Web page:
Abolition of passport for Nordic citizens
The protocol concerning the abolition of passports for Sweden, Denmark, Finland and Norway  was signed on July 14, 1952, in Stockholm .
This protocol has been implemented by the individual competing decisions of the four governments. It is necessary for citizens to travel to the United States of America.
The agreement could be revoked in case of war, danger of war, or extraordinary international or national circumstances.
On 26 July 2014 the Norwegian police for the first time of the terrorist attack. 
Readmittance of aliens
The agreement for the readmittance of aliens,  was signed on July 14, 1952, in Stockholm .
The agreement provides that any alien, ie persons not nationals of the Nordic countries, having entered the country in one country or another country. a residence or work permit.
Exemption of passport or residence permit
The protocol concerning the exemption of nationals of Denmark, Finland, Norway and Sweden from the obligation to have a passport or residence permit in a Nordic country other than their own,  was signed on 22 May 1954 in Copenhagen .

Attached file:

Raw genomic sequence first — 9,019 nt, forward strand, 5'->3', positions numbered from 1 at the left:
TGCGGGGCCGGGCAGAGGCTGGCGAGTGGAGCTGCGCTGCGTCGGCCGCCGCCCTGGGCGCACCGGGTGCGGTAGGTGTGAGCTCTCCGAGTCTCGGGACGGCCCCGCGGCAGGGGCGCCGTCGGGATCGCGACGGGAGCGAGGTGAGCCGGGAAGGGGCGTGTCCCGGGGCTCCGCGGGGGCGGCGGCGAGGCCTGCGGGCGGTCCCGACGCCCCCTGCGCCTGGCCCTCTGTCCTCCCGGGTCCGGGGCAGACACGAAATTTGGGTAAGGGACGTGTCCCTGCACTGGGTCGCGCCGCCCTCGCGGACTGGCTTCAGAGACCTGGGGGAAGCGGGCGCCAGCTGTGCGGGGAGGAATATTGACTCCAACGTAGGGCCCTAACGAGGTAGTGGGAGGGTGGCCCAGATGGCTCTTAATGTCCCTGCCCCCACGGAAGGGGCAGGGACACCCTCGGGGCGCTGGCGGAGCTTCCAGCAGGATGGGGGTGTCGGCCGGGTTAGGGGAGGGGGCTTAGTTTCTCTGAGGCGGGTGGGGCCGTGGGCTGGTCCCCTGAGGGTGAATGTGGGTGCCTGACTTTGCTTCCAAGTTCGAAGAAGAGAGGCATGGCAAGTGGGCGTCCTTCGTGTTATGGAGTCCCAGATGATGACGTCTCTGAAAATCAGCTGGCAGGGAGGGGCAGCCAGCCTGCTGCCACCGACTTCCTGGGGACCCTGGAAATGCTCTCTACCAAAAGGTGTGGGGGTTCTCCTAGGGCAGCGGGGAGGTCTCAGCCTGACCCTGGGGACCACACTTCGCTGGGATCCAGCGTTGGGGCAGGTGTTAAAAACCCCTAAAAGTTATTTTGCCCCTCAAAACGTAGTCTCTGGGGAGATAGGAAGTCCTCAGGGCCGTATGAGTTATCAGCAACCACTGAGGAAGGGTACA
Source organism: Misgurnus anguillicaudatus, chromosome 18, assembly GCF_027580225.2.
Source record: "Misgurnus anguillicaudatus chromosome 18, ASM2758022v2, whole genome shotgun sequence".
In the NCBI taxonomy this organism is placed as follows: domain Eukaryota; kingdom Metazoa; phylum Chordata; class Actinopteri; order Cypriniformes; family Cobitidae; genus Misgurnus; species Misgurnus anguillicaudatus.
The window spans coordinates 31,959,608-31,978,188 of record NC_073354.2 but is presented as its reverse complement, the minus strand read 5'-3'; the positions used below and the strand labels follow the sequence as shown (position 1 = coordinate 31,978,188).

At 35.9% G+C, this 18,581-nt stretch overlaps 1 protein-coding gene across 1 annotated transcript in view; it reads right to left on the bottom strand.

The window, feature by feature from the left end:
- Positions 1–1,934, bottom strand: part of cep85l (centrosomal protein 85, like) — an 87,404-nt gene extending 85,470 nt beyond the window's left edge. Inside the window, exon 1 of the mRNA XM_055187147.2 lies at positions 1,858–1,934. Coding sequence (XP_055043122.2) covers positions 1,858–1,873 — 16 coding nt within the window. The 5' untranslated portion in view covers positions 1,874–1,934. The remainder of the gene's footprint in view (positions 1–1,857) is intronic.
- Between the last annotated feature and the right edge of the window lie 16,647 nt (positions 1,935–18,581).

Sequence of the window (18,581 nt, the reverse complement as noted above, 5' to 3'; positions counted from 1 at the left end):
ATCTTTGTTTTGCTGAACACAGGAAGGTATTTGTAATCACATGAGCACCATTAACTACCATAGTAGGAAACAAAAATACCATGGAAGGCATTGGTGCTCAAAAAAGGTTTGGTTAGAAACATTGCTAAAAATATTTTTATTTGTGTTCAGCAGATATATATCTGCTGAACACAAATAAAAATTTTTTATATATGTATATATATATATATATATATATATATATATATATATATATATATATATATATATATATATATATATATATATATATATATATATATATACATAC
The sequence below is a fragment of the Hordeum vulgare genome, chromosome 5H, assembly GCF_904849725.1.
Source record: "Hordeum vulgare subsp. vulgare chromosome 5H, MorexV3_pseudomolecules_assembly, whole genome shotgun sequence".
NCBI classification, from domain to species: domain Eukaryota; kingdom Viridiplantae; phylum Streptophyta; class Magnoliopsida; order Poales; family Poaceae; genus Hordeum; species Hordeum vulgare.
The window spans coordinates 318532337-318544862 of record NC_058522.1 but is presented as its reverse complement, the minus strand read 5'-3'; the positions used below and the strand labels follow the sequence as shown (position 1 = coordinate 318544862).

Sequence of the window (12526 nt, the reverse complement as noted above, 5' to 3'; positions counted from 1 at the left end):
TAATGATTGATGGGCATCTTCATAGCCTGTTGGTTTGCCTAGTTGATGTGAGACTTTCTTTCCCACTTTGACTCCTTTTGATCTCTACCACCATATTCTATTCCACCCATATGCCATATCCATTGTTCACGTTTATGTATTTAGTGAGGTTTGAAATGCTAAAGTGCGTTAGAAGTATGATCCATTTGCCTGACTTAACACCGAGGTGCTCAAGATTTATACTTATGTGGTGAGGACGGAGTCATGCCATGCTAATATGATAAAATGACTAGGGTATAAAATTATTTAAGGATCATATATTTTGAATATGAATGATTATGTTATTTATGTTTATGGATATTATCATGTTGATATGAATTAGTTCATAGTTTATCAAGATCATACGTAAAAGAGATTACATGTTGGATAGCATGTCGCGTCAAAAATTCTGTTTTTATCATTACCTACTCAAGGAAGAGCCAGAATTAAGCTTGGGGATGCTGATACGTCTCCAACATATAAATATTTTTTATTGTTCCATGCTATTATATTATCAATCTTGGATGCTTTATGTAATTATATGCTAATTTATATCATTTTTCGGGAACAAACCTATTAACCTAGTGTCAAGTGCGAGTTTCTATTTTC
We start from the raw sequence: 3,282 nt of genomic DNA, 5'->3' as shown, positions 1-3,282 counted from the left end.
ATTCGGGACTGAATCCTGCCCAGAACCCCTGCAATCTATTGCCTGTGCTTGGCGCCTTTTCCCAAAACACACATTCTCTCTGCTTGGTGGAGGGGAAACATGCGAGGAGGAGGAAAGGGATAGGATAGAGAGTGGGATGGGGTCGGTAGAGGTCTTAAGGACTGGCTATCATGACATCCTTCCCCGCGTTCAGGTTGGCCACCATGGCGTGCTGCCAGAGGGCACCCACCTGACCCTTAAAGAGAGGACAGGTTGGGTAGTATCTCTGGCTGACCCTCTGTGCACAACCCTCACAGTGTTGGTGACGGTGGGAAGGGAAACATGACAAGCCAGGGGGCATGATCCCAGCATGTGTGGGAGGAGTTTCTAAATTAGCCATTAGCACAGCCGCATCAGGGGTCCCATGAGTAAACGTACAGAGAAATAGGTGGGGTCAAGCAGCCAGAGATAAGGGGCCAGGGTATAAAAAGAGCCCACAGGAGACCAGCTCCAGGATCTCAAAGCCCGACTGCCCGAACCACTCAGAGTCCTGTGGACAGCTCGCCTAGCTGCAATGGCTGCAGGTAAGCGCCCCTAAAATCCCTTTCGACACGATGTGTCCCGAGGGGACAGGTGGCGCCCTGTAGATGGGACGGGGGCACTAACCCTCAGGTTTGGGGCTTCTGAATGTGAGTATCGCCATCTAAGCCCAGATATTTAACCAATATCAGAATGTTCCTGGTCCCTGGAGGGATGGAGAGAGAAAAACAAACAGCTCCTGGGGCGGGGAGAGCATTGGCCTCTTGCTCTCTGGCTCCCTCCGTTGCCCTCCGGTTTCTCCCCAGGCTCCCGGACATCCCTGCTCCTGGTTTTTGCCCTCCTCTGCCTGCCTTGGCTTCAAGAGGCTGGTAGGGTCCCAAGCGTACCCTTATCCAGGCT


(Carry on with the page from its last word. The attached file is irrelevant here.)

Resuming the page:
The protocol is implemented by individual competing decisions by the governments of each of the countries, and can be revoked in case of war, danger of war, or other extraordinary international or national circumstances.
The protocol provides that citizens of the Nordic country. Citizens of the Nordic countries can reside without residence in any other Nordic country.
Police authorities in the Nordic countries shall make ascertain a person’s identity and citizenship in a Nordic country.
Removal of passport checks at the internal Nordic Border
The agreement between Denmark, Finland, Norway and Sweden to remove passport control at the internal Nordic borders,  was signed on 12 July 1957 in Copenhagen and came into force on May 1, 1958.
This agreement has been removed from the passport by the Nordic countries. Aliens avec residence permis à la version des États-Unis à l’offre au moins à la version des États-Unis.
Aliens who are denied entry into one of the Nordic countries. The Nordic countries are also obliged to readmit aliens that should have been denied entry to the first point of entry.
Temporary changes to border controls from 2015
In November 2015, Sweden and Norway, the European Migrant Crisis and the European Migrant Crisis . From January 4, 2016, Sweden requires a bus and train performer on the Danish side of the Danish -Sweden border , while still keeping the border controls on the Swedish side (to check that the performers perform the checks).  For this a passport or a Nordic driver’s license is needed.  A national id card from EU countries can be used,  but few Nordic citizens have them.